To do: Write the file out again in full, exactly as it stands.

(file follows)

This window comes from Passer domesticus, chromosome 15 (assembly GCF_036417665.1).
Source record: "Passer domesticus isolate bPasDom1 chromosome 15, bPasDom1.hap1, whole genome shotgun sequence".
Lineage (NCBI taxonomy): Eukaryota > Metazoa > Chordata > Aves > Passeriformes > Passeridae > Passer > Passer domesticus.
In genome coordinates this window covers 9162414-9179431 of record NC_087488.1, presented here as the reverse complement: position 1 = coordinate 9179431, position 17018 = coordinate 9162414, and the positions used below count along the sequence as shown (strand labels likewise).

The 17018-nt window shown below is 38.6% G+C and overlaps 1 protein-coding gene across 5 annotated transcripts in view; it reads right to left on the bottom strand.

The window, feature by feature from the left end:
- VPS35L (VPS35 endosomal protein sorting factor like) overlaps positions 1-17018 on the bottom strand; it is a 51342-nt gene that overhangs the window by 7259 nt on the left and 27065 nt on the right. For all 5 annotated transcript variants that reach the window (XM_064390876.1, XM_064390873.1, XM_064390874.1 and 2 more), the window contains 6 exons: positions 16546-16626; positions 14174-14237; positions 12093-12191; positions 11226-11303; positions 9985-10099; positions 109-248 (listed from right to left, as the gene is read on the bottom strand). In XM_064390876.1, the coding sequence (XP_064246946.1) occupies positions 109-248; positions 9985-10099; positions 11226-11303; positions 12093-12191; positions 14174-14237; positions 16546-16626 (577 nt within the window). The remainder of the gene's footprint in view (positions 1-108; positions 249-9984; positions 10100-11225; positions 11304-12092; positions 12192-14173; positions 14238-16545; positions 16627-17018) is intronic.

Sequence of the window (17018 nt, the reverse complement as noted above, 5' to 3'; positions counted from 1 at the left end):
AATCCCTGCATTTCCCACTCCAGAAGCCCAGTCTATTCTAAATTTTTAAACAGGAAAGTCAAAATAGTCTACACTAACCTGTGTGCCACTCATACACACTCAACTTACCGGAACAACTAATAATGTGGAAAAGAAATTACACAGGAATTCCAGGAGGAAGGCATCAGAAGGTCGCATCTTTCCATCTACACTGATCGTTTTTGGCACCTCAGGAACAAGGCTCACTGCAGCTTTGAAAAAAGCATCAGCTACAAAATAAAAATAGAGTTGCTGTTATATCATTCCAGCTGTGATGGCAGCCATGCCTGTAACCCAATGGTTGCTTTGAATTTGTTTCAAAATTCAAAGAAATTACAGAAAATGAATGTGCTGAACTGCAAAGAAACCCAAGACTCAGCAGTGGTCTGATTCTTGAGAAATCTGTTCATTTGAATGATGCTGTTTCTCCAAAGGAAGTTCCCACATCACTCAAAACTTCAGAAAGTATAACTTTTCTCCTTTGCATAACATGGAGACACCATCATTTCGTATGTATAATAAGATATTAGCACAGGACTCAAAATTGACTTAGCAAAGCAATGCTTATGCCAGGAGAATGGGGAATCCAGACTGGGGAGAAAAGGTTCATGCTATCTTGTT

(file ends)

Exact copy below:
This window comes from Passer domesticus, chromosome 15 (assembly GCF_036417665.1).
Source record: "Passer domesticus isolate bPasDom1 chromosome 15, bPasDom1.hap1, whole genome shotgun sequence".
Lineage (NCBI taxonomy): Eukaryota > Metazoa > Chordata > Aves > Passeriformes > Passeridae > Passer > Passer domesticus.
In genome coordinates this window covers 9162414-9179431 of record NC_087488.1, presented here as the reverse complement: position 1 = coordinate 9179431, position 17018 = coordinate 9162414, and the positions used below count along the sequence as shown (strand labels likewise).

The 17018-nt window shown below is 38.6% G+C and overlaps 1 protein-coding gene across 5 annotated transcripts in view; it reads right to left on the bottom strand.

The window, feature by feature from the left end:
- VPS35L (VPS35 endosomal protein sorting factor like) overlaps positions 1-17018 on the bottom strand; it is a 51342-nt gene that overhangs the window by 7259 nt on the left and 27065 nt on the right. For all 5 annotated transcript variants that reach the window (XM_064390876.1, XM_064390873.1, XM_064390874.1 and 2 more), the window contains 6 exons: positions 16546-16626; positions 14174-14237; positions 12093-12191; positions 11226-11303; positions 9985-10099; positions 109-248 (listed from right to left, as the gene is read on the bottom strand). In XM_064390876.1, the coding sequence (XP_064246946.1) occupies positions 109-248; positions 9985-10099; positions 11226-11303; positions 12093-12191; positions 14174-14237; positions 16546-16626 (577 nt within the window). The remainder of the gene's footprint in view (positions 1-108; positions 249-9984; positions 10100-11225; positions 11304-12092; positions 12192-14173; positions 14238-16545; positions 16627-17018) is intronic.

Sequence of the window (17018 nt, the reverse complement as noted above, 5' to 3'; positions counted from 1 at the left end):
AATCCCTGCATTTCCCACTCCAGAAGCCCAGTCTATTCTAAATTTTTAAACAGGAAAGTCAAAATAGTCTACACTAACCTGTGTGCCACTCATACACACTCAACTTACCGGAACAACTAATAATGTGGAAAAGAAATTACACAGGAATTCCAGGAGGAAGGCATCAGAAGGTCGCATCTTTCCATCTACACTGATCGTTTTTGGCACCTCAGGAACAAGGCTCACTGCAGCTTTGAAAAAAGCATCAGCTACAAAATAAAAATAGAGTTGCTGTTATATCATTCCAGCTGTGATGGCAGCCATGCCTGTAACCCAATGGTTGCTTTGAATTTGTTTCAAAATTCAAAGAAATTACAGAAAATGAATGTGCTGAACTGCAAAGAAACCCAAGACTCAGCAGTGGTCTGATTCTTGAGAAATCTGTTCATTTGAATGATGCTGTTTCTCCAAAGGAAGTTCCCACATCACTCAAAACTTCAGAAAGTATAACTTTTCTCCTTTGCATAACATGGAGACACCATCATTTCGTATGTATAATAAGATATTAGCACAGGACTCAAAATTGACTTAGCAAAGCAATGCTTATGCCAGGAGAATGGGGAATCCAGACTGGGGAGAAAAGGTTCATGCTATCTTGTT